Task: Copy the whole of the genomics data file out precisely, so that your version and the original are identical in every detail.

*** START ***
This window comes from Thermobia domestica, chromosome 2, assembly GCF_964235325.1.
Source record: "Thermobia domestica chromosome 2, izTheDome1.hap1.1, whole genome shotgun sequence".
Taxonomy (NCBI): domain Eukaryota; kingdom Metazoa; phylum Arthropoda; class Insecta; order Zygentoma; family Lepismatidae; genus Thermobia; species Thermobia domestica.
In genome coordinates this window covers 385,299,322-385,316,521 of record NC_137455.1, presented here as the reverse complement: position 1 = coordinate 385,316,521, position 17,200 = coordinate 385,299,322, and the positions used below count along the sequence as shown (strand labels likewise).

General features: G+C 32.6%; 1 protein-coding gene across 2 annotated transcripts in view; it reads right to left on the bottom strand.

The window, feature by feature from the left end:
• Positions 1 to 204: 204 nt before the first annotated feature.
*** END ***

This window comes from Thermobia domestica, chromosome 2, assembly GCF_964235325.1.
Source record: "Thermobia domestica chromosome 2, izTheDome1.hap1.1, whole genome shotgun sequence".
Taxonomy (NCBI): domain Eukaryota; kingdom Metazoa; phylum Arthropoda; class Insecta; order Zygentoma; family Lepismatidae; genus Thermobia; species Thermobia domestica.
In genome coordinates this window covers 385,299,322-385,316,521 of record NC_137455.1, presented here as the reverse complement: position 1 = coordinate 385,316,521, position 17,200 = coordinate 385,299,322, and the positions used below count along the sequence as shown (strand labels likewise).

General features: G+C 32.6%; 1 protein-coding gene across 2 annotated transcripts in view; it reads right to left on the bottom strand.

The window, feature by feature from the left end:
• Positions 1 to 204: 204 nt before the first annotated feature.